Question: What events resulted in Joseph Smith's 1826 court appearance in South Bainbridge?

Table of Contents

Question: What events resulted in Joseph Smith's 1826 court appearance in South Bainbridge?

Josiah Stowell requested Joseph Smith's help in locating an ancient silver mine

In the spring of 1825 Josiah Stowell visited with Joseph Smith "on account of having heard that he possessed certain keys, by which he could discern things invisible to the natural eye." [1] Josiah Stowell wanted Joseph to help him in his quest to find treasure in an ancient silver mine. Joseph was reluctant, but Stowell persuaded Joseph to come by offering high wages. According to trial documents, Stowell says Joseph, using a seer stone, "Looked through stone and described Josiah Stowell's house and out houses, while at Palmyra at Sampson Stowell's correctly, that he had told about a painted tree with a man's hand painted upon it by means of said stone." [2]

Joseph ultimately persuaded Stowell to give up looking for the mine

Joseph and his father traveled to southern New York in November of 1825. This was after the crops were harvested and Joseph had finished his visit to the Hill Cumorah that year. They participated with Stowell and the company of workers in digging for the mine for less than a month. Finally Joseph persuaded him to stop. "After laboring for the old gentleman about a month, without success, Joseph prevailed upon him to cease his operations." [3]

Joseph continued to work in the area for Stowell and others. He boarded at the home of Isaac Hale and met Emma Hale, who was one "treasure" he got out of the enterprise.

The following year, Stowell's sons or nephew (depending on which account you follow) brought charges against Joseph and he was taken before Justice Neely

In March of the next year, Stowell's sons or nephew (depending on which account you follow) brought charges against Joseph and he was taken before Justice Neely. The supposed trial record came from Miss Pearsall. "The record of the examination was torn from Neely's docket book by his niece, Emily Persall, and taken to Utah when she went to serve as a missionary under Episcopalian bishop Daniel S. Tuttle." [4] This will be identified as the Pearsall account although Neely possessed it after her death. It is interesting that the first published version of this record didn't appear until after Miss Pearsall had died.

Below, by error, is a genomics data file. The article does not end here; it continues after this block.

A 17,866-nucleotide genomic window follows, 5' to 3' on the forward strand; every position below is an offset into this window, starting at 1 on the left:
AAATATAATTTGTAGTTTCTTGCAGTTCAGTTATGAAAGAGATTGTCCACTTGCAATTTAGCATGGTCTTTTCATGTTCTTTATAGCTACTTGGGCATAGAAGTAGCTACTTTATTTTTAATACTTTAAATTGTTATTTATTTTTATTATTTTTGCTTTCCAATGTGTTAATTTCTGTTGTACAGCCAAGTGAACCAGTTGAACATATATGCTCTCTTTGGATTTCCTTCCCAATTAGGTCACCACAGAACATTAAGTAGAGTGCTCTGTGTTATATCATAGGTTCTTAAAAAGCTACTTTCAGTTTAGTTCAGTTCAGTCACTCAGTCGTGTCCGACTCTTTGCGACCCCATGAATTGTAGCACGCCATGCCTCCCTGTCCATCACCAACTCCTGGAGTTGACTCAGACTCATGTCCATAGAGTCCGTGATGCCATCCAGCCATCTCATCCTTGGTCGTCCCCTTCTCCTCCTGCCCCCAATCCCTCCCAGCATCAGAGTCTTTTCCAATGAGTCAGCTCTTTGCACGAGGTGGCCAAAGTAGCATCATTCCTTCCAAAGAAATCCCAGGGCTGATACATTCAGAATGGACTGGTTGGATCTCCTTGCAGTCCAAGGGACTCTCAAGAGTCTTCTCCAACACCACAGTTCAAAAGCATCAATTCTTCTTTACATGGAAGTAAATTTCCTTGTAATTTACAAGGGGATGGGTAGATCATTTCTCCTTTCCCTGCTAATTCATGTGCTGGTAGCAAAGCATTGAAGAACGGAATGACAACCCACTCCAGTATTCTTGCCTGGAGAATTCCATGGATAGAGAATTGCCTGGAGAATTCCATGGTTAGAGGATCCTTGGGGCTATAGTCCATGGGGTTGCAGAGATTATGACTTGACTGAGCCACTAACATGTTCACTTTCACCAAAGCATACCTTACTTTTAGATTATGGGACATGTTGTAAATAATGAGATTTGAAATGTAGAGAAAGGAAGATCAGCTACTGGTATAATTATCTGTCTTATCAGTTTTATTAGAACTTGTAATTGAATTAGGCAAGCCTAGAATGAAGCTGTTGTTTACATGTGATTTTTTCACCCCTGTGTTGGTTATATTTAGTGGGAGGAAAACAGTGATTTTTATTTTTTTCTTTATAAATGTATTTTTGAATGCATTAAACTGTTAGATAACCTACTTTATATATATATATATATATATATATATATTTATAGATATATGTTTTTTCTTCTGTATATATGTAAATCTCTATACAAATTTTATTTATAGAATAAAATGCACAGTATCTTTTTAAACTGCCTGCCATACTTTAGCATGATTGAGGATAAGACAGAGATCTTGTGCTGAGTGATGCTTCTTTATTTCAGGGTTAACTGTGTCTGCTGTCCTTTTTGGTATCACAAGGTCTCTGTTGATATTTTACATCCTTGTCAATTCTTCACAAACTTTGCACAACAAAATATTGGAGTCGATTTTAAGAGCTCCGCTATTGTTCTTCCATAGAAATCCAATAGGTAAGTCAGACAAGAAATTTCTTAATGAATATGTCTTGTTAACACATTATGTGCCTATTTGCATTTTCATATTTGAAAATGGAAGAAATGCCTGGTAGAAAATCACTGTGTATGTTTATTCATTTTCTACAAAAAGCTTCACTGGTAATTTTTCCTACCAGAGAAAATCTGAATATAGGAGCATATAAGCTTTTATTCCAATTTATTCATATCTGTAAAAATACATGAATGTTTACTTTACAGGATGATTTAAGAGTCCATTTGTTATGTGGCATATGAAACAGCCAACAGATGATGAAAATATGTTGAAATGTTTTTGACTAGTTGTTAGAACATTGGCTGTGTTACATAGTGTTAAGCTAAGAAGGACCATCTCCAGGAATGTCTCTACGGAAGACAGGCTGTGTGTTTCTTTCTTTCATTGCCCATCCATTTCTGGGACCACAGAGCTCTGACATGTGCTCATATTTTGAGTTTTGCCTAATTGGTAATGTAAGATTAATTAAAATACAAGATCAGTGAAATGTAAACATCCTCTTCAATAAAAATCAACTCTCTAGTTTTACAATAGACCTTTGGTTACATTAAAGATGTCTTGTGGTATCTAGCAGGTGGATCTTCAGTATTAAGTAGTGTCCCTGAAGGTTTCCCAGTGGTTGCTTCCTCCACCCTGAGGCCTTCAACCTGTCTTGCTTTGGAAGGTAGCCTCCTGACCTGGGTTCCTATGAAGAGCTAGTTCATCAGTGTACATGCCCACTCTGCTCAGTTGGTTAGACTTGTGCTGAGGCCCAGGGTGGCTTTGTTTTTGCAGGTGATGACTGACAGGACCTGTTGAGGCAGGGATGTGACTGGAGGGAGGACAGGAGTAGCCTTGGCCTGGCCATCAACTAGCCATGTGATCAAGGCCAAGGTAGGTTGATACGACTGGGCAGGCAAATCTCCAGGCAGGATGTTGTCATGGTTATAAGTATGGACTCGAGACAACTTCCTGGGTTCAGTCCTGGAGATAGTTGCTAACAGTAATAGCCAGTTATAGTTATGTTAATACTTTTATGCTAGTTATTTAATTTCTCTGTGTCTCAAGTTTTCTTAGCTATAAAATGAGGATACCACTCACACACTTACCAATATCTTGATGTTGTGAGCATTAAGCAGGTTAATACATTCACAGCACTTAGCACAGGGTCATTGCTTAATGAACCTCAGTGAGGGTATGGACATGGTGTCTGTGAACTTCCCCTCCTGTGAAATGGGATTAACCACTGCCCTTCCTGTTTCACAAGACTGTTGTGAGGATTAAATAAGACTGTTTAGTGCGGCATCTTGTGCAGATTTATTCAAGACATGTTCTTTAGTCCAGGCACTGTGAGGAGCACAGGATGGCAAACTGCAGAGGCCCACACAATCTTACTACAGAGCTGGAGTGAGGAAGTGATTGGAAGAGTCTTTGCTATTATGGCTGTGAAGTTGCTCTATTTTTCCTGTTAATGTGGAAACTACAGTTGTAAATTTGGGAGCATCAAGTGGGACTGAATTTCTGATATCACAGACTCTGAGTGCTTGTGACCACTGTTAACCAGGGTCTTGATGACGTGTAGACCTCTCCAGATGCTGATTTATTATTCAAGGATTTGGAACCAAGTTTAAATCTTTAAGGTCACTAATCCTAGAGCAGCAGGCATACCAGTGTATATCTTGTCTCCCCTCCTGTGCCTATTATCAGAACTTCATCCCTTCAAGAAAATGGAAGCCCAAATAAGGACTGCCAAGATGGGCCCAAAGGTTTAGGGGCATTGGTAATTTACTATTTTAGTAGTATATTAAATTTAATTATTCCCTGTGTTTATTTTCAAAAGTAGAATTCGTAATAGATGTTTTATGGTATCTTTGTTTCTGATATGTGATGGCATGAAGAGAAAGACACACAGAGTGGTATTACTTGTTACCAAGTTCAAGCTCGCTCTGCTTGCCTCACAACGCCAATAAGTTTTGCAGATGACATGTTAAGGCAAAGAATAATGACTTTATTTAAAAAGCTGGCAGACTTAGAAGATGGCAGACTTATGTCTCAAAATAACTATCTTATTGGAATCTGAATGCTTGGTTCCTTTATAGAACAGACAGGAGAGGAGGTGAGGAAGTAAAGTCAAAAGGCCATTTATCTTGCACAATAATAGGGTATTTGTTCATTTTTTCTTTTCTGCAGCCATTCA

Stowell's relatives felt that Joseph was exercising "unlimited control" over their father or uncle

William D. Purple took notes at the trial and tells us, "In February, 1826, the sons of Mr. Stowell, ...were greatly incensed against Smith, ...saw that the youthful seer had unlimited control over the illusions of their sire... They caused the arrest of Smith as a vagrant, without visible means of livelihood." [5]

Whereas the Pearsall account says: "Warrant issued upon oath of Peter G. Bridgman, [Josiah Stowell's nephew] who informed that one Joseph Smith of Bainbridge was a disorderly person and an imposter...brought before court March 20, 1826" [6]

So, we have what has been called "The 1826 Trial of Joseph Smith", even though the records show that this wasn't actually a trial. For many years LDS scholars Francis Kirkham, Hugh Nibley and others expressed serious doubts that such a trial had even taken place.

Notes

  1. Lucy Mack Smith, Biographical Sketches of Joseph Smith the Prophet, and His Progenitors for Many Generations (Liverpool, S.W. Richards, 1853), 103.
  2. Dan Vogel (editor), Early Mormon Documents (Salt Lake City, Signature Books, 1996–2003), 5 vols, 4:252–253.
  3. Lucy Mack Smith, Biographical Sketches of Joseph Smith the Prophet, and His Progenitors for Many Generations (Liverpool, S.W. Richards, 1853), 103.
  4. H. Michael Marquardt and Wesley P. Walters, Inventing Mormonism: Tradition and the Historical Record (Salt Lake City, Utah: Smith Research Associates [distributed by Signature Books], 1994), 227.
  5. Francis Kirkham, A New Witness for Christ in America: The Book of Mormon, 2 vols., (Salt Lake City: Utah Printing, 1959[1942]), 1:479. ASIN B000HMY138.
  6. Dan Vogel (editor), Early Mormon Documents (Salt Lake City, Signature Books, 1996–2003), 5 vols, 4:248–249..